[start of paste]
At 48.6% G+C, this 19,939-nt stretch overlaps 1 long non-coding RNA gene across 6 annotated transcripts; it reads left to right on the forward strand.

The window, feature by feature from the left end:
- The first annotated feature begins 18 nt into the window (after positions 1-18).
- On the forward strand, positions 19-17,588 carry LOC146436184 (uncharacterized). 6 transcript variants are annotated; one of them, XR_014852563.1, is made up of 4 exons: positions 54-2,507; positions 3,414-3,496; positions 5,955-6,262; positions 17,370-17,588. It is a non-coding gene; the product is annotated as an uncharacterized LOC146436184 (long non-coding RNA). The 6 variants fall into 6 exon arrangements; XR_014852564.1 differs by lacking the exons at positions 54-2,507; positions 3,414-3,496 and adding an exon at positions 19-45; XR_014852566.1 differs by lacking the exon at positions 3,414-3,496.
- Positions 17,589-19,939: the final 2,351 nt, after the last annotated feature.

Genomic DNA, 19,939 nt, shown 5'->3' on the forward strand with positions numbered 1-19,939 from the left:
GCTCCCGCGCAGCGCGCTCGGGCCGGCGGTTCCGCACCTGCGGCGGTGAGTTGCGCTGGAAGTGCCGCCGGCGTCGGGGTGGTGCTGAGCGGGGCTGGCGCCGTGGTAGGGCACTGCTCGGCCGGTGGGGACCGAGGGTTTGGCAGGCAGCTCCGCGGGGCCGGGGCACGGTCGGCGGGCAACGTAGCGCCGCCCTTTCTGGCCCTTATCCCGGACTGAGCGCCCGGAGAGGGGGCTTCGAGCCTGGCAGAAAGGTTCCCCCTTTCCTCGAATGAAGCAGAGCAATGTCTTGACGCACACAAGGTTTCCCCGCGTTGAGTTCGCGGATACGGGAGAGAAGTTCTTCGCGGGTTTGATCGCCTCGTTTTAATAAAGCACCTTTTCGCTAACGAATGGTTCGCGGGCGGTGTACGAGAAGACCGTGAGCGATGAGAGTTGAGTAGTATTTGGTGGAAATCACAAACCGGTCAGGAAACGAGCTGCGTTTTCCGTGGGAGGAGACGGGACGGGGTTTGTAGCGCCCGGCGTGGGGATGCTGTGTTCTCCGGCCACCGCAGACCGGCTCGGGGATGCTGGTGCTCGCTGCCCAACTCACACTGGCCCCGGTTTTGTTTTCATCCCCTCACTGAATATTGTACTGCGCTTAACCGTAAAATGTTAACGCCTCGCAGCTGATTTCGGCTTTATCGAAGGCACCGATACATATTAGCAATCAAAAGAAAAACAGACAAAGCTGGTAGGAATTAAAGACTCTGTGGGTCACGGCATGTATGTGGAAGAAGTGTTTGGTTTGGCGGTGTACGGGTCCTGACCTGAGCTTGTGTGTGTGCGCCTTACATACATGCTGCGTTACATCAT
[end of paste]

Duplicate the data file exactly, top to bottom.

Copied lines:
At 48.6% G+C, this 19,939-nt stretch overlaps 1 long non-coding RNA gene across 6 annotated transcripts; it reads left to right on the forward strand.

The window, feature by feature from the left end:
- The first annotated feature begins 18 nt into the window (after positions 1-18).
- On the forward strand, positions 19-17,588 carry LOC146436184 (uncharacterized). 6 transcript variants are annotated; one of them, XR_014852563.1, is made up of 4 exons: positions 54-2,507; positions 3,414-3,496; positions 5,955-6,262; positions 17,370-17,588. It is a non-coding gene; the product is annotated as an uncharacterized LOC146436184 (long non-coding RNA). The 6 variants fall into 6 exon arrangements; XR_014852564.1 differs by lacking the exons at positions 54-2,507; positions 3,414-3,496 and adding an exon at positions 19-45; XR_014852566.1 differs by lacking the exon at positions 3,414-3,496.
- Positions 17,589-19,939: the final 2,351 nt, after the last annotated feature.

Genomic DNA, 19,939 nt, shown 5'->3' on the forward strand with positions numbered 1-19,939 from the left:
GCTCCCGCGCAGCGCGCTCGGGCCGGCGGTTCCGCACCTGCGGCGGTGAGTTGCGCTGGAAGTGCCGCCGGCGTCGGGGTGGTGCTGAGCGGGGCTGGCGCCGTGGTAGGGCACTGCTCGGCCGGTGGGGACCGAGGGTTTGGCAGGCAGCTCCGCGGGGCCGGGGCACGGTCGGCGGGCAACGTAGCGCCGCCCTTTCTGGCCCTTATCCCGGACTGAGCGCCCGGAGAGGGGGCTTCGAGCCTGGCAGAAAGGTTCCCCCTTTCCTCGAATGAAGCAGAGCAATGTCTTGACGCACACAAGGTTTCCCCGCGTTGAGTTCGCGGATACGGGAGAGAAGTTCTTCGCGGGTTTGATCGCCTCGTTTTAATAAAGCACCTTTTCGCTAACGAATGGTTCGCGGGCGGTGTACGAGAAGACCGTGAGCGATGAGAGTTGAGTAGTATTTGGTGGAAATCACAAACCGGTCAGGAAACGAGCTGCGTTTTCCGTGGGAGGAGACGGGACGGGGTTTGTAGCGCCCGGCGTGGGGATGCTGTGTTCTCCGGCCACCGCAGACCGGCTCGGGGATGCTGGTGCTCGCTGCCCAACTCACACTGGCCCCGGTTTTGTTTTCATCCCCTCACTGAATATTGTACTGCGCTTAACCGTAAAATGTTAACGCCTCGCAGCTGATTTCGGCTTTATCGAAGGCACCGATACATATTAGCAATCAAAAGAAAAACAGACAAAGCTGGTAGGAATTAAAGACTCTGTGGGTCACGGCATGTATGTGGAAGAAGTGTTTGGTTTGGCGGTGTACGGGTCCTGACCTGAGCTTGTGTGTGTGCGCCTTACATACATGCTGCGTTACATCAT